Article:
Manila (AsiaNews/Agencies) – The Asian Development Bank (ADB) has announced emergency funding to help nearly 1.7 billion people in Asia who are living on US$ 2 a day or less and are the main victims of the current food crisis. However, the bank has also come in for criticism because of its continued failure to direct adequate investments into agriculture.
The four-day meeting of the ADB's board in Madrid began today bringing together some 3,000 delegates, including government officials, academics, business people and members of international organisations,
ADB President Haruhiko Kuroda warned that “the cheap-food era may be over. [. . .] Combined, 75 per cent of expenditure of the poor would be affected by [food and fuel] price inflation.” He said that “higher food costs mean higher inflation, which will reduce consumption, savings, and investment,” adding that the bank's financial aid would be “sizable, but not enormous.” He declined however to give an amount, saying it will depend on requests from poor countries.
Asia has been experiencing rapid economic expansion, which reached 8.7 per cent last year. ADB forecasts growth at a still-robust 7.6 percent in 2008, excluding Japan, but it expects inflation to hit 5.1 per cent across Asia. Many countries are expected to spend heavily to ensure food for the poor and energy at prices people can afford.
At the Madrid conference the ADB warns that price controls or restrictions on food exports to secure domestic supplies might backfire by discouraging farmers from planting, thus reducing supplies and raising prices.
For Kuroda “targeted interventions” are needed to protect food entitlements of the most vulnerable and poor, urging developed countries to stop paying subsidies for the production of biofuels.
Many of the delegates at the meeting criticised the ADB because in 40 years it paid little attention to agriculture. The bank’s annual lending to the farming sector has averaged 11 per cent. Even its ambitious ‘Strategy 2020’ plan to eliminate poverty by that date neglects farming. Kuroda however insisted that the ADB support of infrastructure and roads helps agriculture as well.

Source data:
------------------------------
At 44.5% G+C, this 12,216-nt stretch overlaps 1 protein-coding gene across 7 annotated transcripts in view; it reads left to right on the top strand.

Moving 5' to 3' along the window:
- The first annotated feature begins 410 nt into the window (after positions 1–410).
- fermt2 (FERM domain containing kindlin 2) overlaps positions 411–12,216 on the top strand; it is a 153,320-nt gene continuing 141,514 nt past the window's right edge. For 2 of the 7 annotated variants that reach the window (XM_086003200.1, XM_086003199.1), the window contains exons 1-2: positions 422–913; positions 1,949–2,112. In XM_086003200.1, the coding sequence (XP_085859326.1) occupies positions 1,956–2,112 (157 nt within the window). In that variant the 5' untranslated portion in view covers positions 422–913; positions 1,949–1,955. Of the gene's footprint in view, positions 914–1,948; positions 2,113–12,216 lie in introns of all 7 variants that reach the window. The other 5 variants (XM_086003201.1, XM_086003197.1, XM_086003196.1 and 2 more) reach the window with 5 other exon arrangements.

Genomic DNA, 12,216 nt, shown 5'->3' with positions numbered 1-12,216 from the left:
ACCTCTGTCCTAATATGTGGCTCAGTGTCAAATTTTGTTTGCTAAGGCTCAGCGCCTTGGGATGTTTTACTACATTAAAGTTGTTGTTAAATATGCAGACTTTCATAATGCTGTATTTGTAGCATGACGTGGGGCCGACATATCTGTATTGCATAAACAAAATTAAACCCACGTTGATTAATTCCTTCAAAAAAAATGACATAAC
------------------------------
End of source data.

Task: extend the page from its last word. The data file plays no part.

Still in 2007, the total loans and grants for development in agriculture and natural resources amounted to US$ 510 million, a substantial drop from US$ 930 million committed in 2006. By contrast the transportation and communication sectors received US$ 4.2 billion in 2007 and 1.5 billion dollars the year before.
In the end the “food crisis cannot be remedied through emergency measures,” said Supachai Panitchpakdi, secretary general of the United Nations Conference on Trade and Development (UNCTAD), comments echoed by a ranking finance official from Bangladesh, who said that “the food problem is not a cyclical problem but a structural problem.”
Indeed “I don’t think Asia will be able to mount the impending crisis unless we bring about change in agriculture,” said Rajendra Pachauri, Nobel Peace laureate.
In the meantime in Bali economic ministers from the Association of South-East Asian Nations (ASEAN) have agreed to work together to keep a lid on rice prices. They also rejected Thailand’s proposal to set up a producers’ cartel to set prices.
Critics argue that it is not possible to control farmers’ output the way OPEC does with oil and that such an oligopoly would be against the three billion people who consume rice and lead to higher prices.
Kuroda also said that it was better to let market forces operate freely. (PB)